Luc spoke about the importance of including the party in all decisions about forming government. The Greens not only put forward Greens policies, but we do things in a different way - a Greens way. To do that, we must work out how to talk to our party and include them in these decisions.
All speakers agreed that the opportunity to make Greens policies a reality was immense. As Shane Rattenbury said, as Greens we have developed and put forward our policies at election time because we believe they are the best way to make our world a better, fairer, more sustainable and equal place. In government, we can make those policies a reality. We should never shy away from that opportunity.
But, that’s not to say there aren’t challenges.
Gustav Friodlin, a Swedish Greens Minister, talked about the challenge of compromise. Compromise is a necessary part of forming government with parties who you don’t always agree with, and with compromise comes disappointment sometimes from your party, sometimes from the community, that the Greens couldn’t do all we want to. Shane Rattenbury went on to add that not only do we face the challenge of compromise, but as Greens more is always expected so compromise is even harder. Precisely because we have integrity and guts, people want us to be able to do everything. The reality is, when in coalition, that is rarely possible.
Shane spoke about what the Greens in government have achieved in Canberra, including a commitment (that is well underway) to 100% renewable electricity in 3 years time. He spoke about the challenges of ensuring we get the credit for our work, and of explaining the compromises we must make.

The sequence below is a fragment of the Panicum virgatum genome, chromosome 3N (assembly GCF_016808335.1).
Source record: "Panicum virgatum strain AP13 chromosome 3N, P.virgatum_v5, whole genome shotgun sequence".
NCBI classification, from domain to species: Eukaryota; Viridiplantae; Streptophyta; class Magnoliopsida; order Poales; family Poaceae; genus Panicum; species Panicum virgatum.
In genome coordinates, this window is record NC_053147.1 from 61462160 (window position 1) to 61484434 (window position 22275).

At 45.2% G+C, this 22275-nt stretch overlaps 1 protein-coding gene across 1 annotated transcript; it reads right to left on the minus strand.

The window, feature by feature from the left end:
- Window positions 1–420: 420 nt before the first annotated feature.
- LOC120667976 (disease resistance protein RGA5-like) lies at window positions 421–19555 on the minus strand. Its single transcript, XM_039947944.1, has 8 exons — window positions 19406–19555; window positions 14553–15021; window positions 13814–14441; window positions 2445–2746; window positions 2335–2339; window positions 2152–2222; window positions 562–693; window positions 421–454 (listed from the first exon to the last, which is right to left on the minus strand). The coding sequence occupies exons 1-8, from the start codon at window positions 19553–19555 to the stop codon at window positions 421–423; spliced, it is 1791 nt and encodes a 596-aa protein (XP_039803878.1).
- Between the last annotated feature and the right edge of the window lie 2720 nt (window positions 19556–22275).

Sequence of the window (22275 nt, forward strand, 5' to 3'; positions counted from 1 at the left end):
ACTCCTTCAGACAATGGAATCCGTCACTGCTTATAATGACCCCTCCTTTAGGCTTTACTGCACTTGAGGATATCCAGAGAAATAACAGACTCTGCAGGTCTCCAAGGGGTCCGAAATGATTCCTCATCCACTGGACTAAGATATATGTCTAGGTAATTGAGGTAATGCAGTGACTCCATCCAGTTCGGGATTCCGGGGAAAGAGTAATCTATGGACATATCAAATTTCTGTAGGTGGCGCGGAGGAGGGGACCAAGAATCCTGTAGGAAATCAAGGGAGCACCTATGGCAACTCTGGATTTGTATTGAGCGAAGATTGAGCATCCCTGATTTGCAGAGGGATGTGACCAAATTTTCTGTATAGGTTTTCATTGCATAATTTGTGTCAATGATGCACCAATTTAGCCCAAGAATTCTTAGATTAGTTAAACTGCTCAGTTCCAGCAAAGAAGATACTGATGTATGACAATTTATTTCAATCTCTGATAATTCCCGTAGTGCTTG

This session was particularly pertinent because this is a question that the Dutch Greens, after their incredible recent success, are facing right now. We will all watch with anticipation what they decide to do! -- Sophie
4.30pm: Greens alternatives to militarism and war
This session was moderated by Dr Rebecca Johnson (UK) and with speakers Dr Bahram Zandi (USA), Kyung Lee (Korea), Bodil Valero (Sweden)
Dr Zandi: USA has most military bases in the world. The Plan for the New American Century included invading Libya, Iraq and Syria.
USA spends far more than China on military. The war in Afghanistan cost over $1 trillion
Suggested Greens Alternatives include:
- Recognize sovereignty of nations
- Remove veto in UN on the security council